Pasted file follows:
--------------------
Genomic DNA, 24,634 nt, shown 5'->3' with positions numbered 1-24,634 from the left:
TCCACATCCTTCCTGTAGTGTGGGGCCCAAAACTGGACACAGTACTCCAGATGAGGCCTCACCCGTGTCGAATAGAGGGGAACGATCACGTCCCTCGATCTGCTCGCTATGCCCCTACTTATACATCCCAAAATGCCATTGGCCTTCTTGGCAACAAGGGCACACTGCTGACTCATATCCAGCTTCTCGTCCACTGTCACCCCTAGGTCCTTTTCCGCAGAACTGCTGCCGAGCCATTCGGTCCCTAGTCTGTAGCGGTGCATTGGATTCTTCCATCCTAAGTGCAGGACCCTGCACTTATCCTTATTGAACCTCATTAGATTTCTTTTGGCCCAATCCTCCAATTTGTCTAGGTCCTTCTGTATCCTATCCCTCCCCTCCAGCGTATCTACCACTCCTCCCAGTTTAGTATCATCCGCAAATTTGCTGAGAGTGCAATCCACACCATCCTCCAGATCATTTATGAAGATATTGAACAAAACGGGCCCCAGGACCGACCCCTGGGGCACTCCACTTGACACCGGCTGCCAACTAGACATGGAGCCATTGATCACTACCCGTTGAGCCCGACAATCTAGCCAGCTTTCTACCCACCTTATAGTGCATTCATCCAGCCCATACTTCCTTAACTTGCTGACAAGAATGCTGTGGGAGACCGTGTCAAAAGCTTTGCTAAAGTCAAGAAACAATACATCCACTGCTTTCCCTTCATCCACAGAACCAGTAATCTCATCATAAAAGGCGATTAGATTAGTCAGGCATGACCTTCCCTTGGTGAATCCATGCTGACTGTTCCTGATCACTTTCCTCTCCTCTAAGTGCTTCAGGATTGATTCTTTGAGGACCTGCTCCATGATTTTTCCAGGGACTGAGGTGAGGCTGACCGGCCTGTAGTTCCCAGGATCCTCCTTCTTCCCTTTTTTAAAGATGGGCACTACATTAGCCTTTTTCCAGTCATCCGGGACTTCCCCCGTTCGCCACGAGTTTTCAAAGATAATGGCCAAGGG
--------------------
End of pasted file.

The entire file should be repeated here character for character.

Genomic DNA, 24,634 nt, shown 5'->3' with positions numbered 1-24,634 from the left:
TCCACATCCTTCCTGTAGTGTGGGGCCCAAAACTGGACACAGTACTCCAGATGAGGCCTCACCCGTGTCGAATAGAGGGGAACGATCACGTCCCTCGATCTGCTCGCTATGCCCCTACTTATACATCCCAAAATGCCATTGGCCTTCTTGGCAACAAGGGCACACTGCTGACTCATATCCAGCTTCTCGTCCACTGTCACCCCTAGGTCCTTTTCCGCAGAACTGCTGCCGAGCCATTCGGTCCCTAGTCTGTAGCGGTGCATTGGATTCTTCCATCCTAAGTGCAGGACCCTGCACTTATCCTTATTGAACCTCATTAGATTTCTTTTGGCCCAATCCTCCAATTTGTCTAGGTCCTTCTGTATCCTATCCCTCCCCTCCAGCGTATCTACCACTCCTCCCAGTTTAGTATCATCCGCAAATTTGCTGAGAGTGCAATCCACACCATCCTCCAGATCATTTATGAAGATATTGAACAAAACGGGCCCCAGGACCGACCCCTGGGGCACTCCACTTGACACCGGCTGCCAACTAGACATGGAGCCATTGATCACTACCCGTTGAGCCCGACAATCTAGCCAGCTTTCTACCCACCTTATAGTGCATTCATCCAGCCCATACTTCCTTAACTTGCTGACAAGAATGCTGTGGGAGACCGTGTCAAAAGCTTTGCTAAAGTCAAGAAACAATACATCCACTGCTTTCCCTTCATCCACAGAACCAGTAATCTCATCATAAAAGGCGATTAGATTAGTCAGGCATGACCTTCCCTTGGTGAATCCATGCTGACTGTTCCTGATCACTTTCCTCTCCTCTAAGTGCTTCAGGATTGATTCTTTGAGGACCTGCTCCATGATTTTTCCAGGGACTGAGGTGAGGCTGACCGGCCTGTAGTTCCCAGGATCCTCCTTCTTCCCTTTTTTAAAGATGGGCACTACATTAGCCTTTTTCCAGTCATCCGGGACTTCCCCCGTTCGCCACGAGTTTTCAAAGATAATGGCCAAGGG